THE spur-winged plover, Vanellus miles, has a distribution that extends from New Guinea along the east coast of Australia to New Zealand.
The wader self introduced to New Zealand in the 1930s, and has expanded its range in Australia as well as New Zealand over the last few decades.
Charles Darwin and Alfred Wallace suggested the current distribution and abundance of plant and animal species is a consequence of evolution rather than Divine intervention. Consequent to this is the idea that distributions will change, they are not constant.
While the theory of evolution by natural selection is now accepted by the mainstream as a best explanation for the diversity of life on planet Earth, the very recent preoccupation with temperature and in particular the idea that small changes in temperature may result in the extinction of particular species, does not sit well with their theories on the distribution of the many species with a very broad geographic range; like the spur-winged plover.
Darwin and Wallace formed their ideas independently and during a time when there was much interest in the careful collection and recording of life in previously unexplored places.
The interest in places beyond Europe also resulted in a realisation that while photoperiod and cold winters may be key drivers of the distribution and abundance of species in the northern hemisphere, in places like Australia predation, competition, rainfall and changes in land-use can be much more important.
Notes and Links
The photograph of the spur-winged plover was taken on Great Keppel Island by Jennifer Marohasy. This is part 2 of a new series on the distribution and abundance of species – and temperature gradients. ‘Rainbow Lorikeets and Temperature Gradients’ (Part 1) is here:
There are two distinct races which until recently were thought to be separate species. The Masked Lapwing of Northern Australia (Vanellus miles miles) has an all-white neck and large yellow wattles, the Spur-winged Plover of the southern and eastern states (Vanellus miles novaehollandiae) has a black neck-stripe and smaller wattles. (Note that the northern hemisphere Spur-winged Plover is a different bird.) http://www.birdforum.net/opus/Vanellus_miles#Distribution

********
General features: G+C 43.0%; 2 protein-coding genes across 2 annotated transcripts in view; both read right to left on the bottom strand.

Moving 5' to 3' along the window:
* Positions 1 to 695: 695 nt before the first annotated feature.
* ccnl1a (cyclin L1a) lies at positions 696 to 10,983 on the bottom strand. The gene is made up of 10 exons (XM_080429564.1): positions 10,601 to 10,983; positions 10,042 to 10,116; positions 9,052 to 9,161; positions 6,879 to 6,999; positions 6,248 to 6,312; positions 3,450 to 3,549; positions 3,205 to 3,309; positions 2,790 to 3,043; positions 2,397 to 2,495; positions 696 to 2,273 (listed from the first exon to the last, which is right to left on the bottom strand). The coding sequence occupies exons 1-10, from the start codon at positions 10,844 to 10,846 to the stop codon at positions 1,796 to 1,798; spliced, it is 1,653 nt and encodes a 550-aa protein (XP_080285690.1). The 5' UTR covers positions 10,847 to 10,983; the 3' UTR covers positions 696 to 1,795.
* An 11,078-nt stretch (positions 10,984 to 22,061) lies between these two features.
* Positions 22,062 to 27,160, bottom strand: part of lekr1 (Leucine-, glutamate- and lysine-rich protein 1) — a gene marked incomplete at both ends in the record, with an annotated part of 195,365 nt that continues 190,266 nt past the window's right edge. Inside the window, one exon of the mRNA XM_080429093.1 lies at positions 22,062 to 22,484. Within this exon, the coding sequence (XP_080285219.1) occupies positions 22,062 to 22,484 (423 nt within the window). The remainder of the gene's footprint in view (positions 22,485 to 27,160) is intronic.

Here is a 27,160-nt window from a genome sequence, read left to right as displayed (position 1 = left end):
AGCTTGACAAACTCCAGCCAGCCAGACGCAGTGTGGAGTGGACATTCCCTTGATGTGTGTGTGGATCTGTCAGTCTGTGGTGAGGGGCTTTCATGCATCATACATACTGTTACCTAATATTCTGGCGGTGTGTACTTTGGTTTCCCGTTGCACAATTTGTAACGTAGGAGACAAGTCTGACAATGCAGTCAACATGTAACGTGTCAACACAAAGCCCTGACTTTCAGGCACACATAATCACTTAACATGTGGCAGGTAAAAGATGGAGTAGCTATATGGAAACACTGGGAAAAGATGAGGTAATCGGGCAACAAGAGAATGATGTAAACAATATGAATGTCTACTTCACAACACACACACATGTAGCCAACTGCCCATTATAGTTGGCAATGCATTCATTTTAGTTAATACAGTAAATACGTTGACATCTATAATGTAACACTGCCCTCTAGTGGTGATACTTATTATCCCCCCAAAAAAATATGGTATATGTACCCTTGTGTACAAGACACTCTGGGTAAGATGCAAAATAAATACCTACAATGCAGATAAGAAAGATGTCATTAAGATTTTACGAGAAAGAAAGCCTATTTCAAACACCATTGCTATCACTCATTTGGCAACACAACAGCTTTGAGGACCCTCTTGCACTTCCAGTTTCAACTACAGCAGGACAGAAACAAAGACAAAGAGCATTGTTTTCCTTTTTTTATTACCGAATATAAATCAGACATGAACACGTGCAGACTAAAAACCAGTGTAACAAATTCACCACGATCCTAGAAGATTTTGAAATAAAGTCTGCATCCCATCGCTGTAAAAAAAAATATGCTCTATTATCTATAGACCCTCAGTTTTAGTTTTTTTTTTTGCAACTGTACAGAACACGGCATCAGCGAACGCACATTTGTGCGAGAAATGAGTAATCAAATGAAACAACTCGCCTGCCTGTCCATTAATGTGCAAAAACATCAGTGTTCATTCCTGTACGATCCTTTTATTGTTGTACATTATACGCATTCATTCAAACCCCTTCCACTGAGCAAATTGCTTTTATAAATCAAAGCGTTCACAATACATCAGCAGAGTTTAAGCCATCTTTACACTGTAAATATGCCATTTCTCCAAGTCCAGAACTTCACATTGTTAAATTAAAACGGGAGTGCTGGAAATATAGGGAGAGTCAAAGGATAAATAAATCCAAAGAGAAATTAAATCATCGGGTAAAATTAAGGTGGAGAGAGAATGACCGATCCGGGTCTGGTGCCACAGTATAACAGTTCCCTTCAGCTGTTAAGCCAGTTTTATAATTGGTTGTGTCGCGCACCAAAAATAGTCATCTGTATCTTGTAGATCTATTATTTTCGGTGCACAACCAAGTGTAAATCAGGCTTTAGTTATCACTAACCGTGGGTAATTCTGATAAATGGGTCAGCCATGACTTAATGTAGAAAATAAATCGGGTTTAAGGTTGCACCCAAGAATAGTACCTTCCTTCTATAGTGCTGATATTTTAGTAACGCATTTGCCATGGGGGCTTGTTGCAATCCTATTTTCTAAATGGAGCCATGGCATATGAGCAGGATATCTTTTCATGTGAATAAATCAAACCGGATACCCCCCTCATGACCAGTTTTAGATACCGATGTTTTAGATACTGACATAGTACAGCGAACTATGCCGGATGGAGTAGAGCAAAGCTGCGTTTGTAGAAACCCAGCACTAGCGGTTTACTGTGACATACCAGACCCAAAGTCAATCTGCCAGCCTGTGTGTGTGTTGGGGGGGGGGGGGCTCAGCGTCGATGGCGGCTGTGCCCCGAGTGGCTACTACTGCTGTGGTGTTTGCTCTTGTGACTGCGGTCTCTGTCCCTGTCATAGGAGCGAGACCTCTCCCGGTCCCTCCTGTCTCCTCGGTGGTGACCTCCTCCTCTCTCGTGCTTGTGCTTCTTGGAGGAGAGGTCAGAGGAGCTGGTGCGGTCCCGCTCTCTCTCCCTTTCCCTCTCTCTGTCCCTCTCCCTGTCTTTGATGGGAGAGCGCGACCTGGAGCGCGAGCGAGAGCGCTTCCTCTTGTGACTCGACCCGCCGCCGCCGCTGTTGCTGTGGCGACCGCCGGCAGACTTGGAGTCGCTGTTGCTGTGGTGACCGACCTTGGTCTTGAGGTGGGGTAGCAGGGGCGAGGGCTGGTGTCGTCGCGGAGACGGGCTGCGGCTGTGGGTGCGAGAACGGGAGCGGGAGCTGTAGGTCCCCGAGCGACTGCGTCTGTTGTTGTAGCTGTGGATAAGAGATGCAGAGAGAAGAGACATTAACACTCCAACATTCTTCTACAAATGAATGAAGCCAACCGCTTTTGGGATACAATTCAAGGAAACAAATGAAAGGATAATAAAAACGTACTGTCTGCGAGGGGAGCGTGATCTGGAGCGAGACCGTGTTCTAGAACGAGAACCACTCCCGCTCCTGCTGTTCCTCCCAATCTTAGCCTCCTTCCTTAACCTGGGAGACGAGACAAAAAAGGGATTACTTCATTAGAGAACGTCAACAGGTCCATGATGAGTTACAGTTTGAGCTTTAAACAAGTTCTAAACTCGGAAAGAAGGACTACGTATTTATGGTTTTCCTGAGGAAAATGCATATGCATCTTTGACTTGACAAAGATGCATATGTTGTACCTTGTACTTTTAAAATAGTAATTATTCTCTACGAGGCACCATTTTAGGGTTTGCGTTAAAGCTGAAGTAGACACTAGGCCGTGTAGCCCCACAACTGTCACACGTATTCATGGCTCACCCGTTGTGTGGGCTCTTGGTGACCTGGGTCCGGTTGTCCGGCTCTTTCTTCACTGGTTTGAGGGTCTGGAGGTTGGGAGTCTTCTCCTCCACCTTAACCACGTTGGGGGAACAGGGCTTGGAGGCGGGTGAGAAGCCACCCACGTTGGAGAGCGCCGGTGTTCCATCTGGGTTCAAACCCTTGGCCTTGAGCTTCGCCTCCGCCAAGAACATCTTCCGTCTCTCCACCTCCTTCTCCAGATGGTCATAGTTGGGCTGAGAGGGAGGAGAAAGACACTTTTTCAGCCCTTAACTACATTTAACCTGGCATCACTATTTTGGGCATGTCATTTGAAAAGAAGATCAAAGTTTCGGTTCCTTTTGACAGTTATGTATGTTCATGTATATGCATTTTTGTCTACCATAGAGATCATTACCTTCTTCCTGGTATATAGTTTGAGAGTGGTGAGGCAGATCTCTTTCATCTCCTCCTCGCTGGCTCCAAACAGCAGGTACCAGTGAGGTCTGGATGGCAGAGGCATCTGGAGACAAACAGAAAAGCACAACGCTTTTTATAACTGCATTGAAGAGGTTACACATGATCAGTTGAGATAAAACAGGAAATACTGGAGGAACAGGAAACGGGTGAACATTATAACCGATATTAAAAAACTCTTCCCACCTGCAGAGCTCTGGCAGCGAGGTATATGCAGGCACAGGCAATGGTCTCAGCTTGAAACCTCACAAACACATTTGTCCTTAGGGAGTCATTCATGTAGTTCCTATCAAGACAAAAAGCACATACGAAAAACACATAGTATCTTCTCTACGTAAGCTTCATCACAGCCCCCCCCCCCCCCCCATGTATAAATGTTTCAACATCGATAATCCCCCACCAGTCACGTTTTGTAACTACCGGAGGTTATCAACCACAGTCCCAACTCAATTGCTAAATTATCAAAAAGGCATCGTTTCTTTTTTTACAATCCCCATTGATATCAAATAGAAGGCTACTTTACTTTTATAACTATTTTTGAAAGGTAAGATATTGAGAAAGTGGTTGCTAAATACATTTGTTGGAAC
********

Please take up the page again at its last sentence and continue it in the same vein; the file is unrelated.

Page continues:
Cases are known where shorebirds extensively feed on offal from McDonalds fast food outlets, widely found in many shorebird wintering sites, and species have changed their wintering sites for that very reason. Masked lapwings Vanellus miles, black-winged stilts Himantopus himantopus and South Island pied oystercatchers Haematopus finschi in New Zealand are presumably expanding because pasturalism has created a much larger breeding habitat for them—but, on the other hand, the resultant damage to braided river systems has resulted in severe declines in species specialized to breed in them (e.g. black stilt Himantopus novaezelandiae, black-fronted tern Sterna albostriata) http://www.int-res.com/articles/esr2006/2/n002p089.pdf
COMMON NAMES: Masked Lapwing, Masked Plover, Spur-winged Plover; German Maskenkiebitz. GLOBAL DISTRIBUTION: NATIVE Australia, n. to New Guinea, s. to NZ, east to Lord Howe. First breeding pair in NZ was in 1932 at Invercargill; reached North Island in 1970. COOK ISLANDS STATUS: Native, Vagrant, Non-breeder; S.Group – rare (RR, AK, ?); Land, Wet grasslands. http://cookislands.bishopmuseum.org/species.asp?id=13467
Spatial and temporal variation in the breeding of Masked Lapwings (Vanellus miles) in Australia. Lynda E. Chambers A , D , Heather Gibbs B , Michael A. Weston B , C and Glenn C. Ehmke C . Abstract: Spatial and temporal variation in the breeding of Masked Lapwings (Vanellus miles) in Australia were examined using data from Birds Australia’s Nest Record Scheme (NRS; 1957–2002), the Atlas of Australian Birds (1998–2006), and climatic data (1952–2006). Breeding in north-western Australia was concentrated in summer, while in other regions the peak of breeding occurred during spring. Breeding success varied between regions and years but was generally highest in Tasmania. Clutch-size (mean 3.57 eggs ± 0.033 s.e., n = 549 clutches) did not vary regionally or temporally. In the north-east, breeding became earlier over time (~1.9 days per year, NRS), while in the south-east, breeding became later (~0.9 days per year); in other regions temporal trends were not evident. Only Tasmania showed a significant temporal change in breeding success (decrease of ~1.5% per year). All regions experienced warming climates, and annual rainfall increased in north-western regions and decreased in eastern regions. There were weak or no relationships between the amount or success of breeding, clutch-size and the climatic variables considered (with the possible exception of Tasmania), suggesting either that data limitations precluded us from detecting subtle effects or that Masked Lapwings have been little influenced or are resilient to changes in climate over most of their range. http://elibrary.unm.edu/sora/IWSGB/v100/p00105-p00110.pdf
Australian biota has been isolated from other parts of the globe for a long time and, in conjunction with historical climate, this has resulted in fairly unique flora and fauna (Dunlop and Brown, 2008). Australian winters are generally mild, the country is relatively dry (~50% of the country receiving less than 300 mm per year and ~90% less than 800 mm), and considerable rainfall variability results in highly variable river flows (Crowder, 2000; Dunlop and Brown, 2008). As a result, Australian species may have a greater variety of responses to environmental variation than northern hemisphere species, where photoperiod and cold winter temperatures are the primary phenological drivers (e.g. Menzel, 2003; Dingle, 2008).